Doyel: The NFL draft is over, the Colts still don't have a LT, and I can't explain it either
Russell Okung is available. He’s 32 years old and has missed more games (19) over the last two seasons than he has played (13), but he's available. Why does that matter, today? Because the 2021 NFL Draft ended Saturday, and over the course of the three-day event the Indianapolis Colts did not fill their hole at left tackle.
However, Russell Okung is available.
So is Eric Fisher. He was released by Kansas City in March because the Chiefs feel Patrick Mahomes will need better protection than Fisher could offer. Mahomes is three times as quick as Colts quarterback Carson Wentz – literally, Mahomes could run the 40-yard dash, backpedal to the starting line, and run it again before Wentz covers the distance once – but he needs a better left tackle than Fisher. Makes you think Wentz needs a better left tackle than Fisher, too.
Who did the Colts draft?:Here are round-by-round selections from the 2021 NFL Draft
The Colts didn’t sign a tackle in the early days of 2021 NFL free agency, because that’s when the best available players get paid and the Colts rarely pay for a top free agent. Just not their philosophy. That leaves them rummaging through garage-sale free agency, sifting through bric-a-brac and a VHS tape of Sharkey’s Machine for tackles Sam Tevi and Juliên Davenport, and it will perhaps have them looking again soon among the faded cargo shorts and cassette tapes of Men Without Hats for Okung, Fisher or perhaps another unemployed 32-year-old tackle, Alejandro Villanueva.
The Colts locked down their third tight end, though.
Indianapolis drafted SMU tight end Kylen Granson in the fourth round on Saturday, and we’re going to like him around here. He started a book club at SMU, donating backpacks and books to local elementary schools, and the Twitter page of that club – KG’s Kids – has pictures of four different Dallas-area classrooms wishing Granson good luck in the 2021 NFL Draft. In one picture, the kids in Mrs. Muzek’s classroom have carved footballs from construction paper and written words of encouragement on those footballs. It’s adorable. And it worked.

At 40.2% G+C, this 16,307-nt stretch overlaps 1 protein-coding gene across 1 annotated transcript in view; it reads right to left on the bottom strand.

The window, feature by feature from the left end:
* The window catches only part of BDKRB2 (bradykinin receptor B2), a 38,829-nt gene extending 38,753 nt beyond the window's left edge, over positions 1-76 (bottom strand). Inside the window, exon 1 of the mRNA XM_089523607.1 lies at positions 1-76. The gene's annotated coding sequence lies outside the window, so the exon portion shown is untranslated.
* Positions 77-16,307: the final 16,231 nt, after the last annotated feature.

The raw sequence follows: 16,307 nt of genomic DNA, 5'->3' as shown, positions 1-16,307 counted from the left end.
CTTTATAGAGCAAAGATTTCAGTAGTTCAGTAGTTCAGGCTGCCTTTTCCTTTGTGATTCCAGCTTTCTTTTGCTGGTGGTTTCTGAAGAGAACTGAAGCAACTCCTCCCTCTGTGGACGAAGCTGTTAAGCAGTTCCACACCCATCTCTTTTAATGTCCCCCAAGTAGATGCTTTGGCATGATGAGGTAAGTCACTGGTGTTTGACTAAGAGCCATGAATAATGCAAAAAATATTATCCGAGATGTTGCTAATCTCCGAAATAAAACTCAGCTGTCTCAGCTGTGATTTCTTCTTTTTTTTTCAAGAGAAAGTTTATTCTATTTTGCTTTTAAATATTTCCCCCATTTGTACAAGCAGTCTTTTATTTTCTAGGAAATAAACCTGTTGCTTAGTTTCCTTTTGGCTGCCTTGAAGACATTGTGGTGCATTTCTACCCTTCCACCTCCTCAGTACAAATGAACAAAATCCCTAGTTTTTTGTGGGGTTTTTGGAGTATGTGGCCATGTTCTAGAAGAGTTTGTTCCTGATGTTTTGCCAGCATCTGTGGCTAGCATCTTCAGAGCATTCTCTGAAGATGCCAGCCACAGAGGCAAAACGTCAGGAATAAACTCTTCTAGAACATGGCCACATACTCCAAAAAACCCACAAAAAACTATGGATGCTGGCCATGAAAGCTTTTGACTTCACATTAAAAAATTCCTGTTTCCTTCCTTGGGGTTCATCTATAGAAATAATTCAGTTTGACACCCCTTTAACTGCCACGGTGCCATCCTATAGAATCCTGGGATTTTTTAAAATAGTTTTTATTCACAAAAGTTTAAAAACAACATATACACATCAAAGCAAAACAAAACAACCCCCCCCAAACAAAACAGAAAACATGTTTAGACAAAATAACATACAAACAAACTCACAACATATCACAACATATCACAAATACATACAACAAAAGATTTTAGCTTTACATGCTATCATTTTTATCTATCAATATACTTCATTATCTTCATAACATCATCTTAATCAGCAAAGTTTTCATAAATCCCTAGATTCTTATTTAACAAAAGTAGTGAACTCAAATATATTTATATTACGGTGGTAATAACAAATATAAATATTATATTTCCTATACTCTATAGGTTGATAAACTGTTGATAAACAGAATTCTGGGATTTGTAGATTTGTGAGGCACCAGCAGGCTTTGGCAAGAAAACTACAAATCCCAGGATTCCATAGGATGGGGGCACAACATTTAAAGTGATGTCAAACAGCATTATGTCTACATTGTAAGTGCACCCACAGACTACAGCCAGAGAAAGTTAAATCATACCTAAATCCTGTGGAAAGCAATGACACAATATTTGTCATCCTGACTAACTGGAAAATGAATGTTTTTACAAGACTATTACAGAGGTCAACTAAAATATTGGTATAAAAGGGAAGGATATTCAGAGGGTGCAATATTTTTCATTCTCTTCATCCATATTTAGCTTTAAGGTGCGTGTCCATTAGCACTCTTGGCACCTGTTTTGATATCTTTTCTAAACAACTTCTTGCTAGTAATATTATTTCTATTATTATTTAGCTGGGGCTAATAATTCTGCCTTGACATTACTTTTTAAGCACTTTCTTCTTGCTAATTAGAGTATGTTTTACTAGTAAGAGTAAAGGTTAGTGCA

The Colts need Mrs. Muzek’s mojo. Maybe her kids can wish Colts general manager Chris Ballard good luck in his search for a left tackle.
Ballard: LT won’t be Quenton Nelson or Braden Smith
It’s possible the Colts’ GM has been lying to us. At this point, he better be.
Look, it’s not a big deal when a professional sports executive offers, shall we say, counter intelligence to the media. Their job, and here I’m talking about execs in the NBA and MLB as well as the NFL, is to obfuscate. Can’t have other teams knowing your plans, know what I mean? President Joe Biden doesn’t publicly disclose his strategy for keeping the United States ahead of Russia in the global power rankings, either – and yes, I’m implying the jobs mentioned in this paragraph are of equal importance.
On Friday night, after the Colts drafted a defensive line project in Round 2, one night after drafting a defensive line project in Round 1, Ballard was asked about the hole on his roster he seems to be ignoring. He was asked about left tackle, and he was thrown a lifeline. Perhaps, the question delicately suggested, the Colts plan to move left guard Quenton Nelson or right tackle Braden Smith to left tackle?
“No,” Ballard said. “Right now, we’d probably leave the four (returning) guys alone.”
In a vacuum, of course that makes sense. Moving Nelson or Smith would give the Colts’ five-man offensive line a new starter at two positions, not one: left tackle, and whichever spot was just vacated. More than that, Nelson is a guard for a reason, and Smith is a right tackle for the same reason: Neither is a left tackle.
But here’s the thing: We’re not in a vacuum. We’re in Indianapolis, where the Colts need a left tackle.
Colts owner Jim Irsay, Mr. Bright Side himself, declared this draft – which the Colts entered with two massive holes, one of them at left tackle – a “stunning” and “epic” success.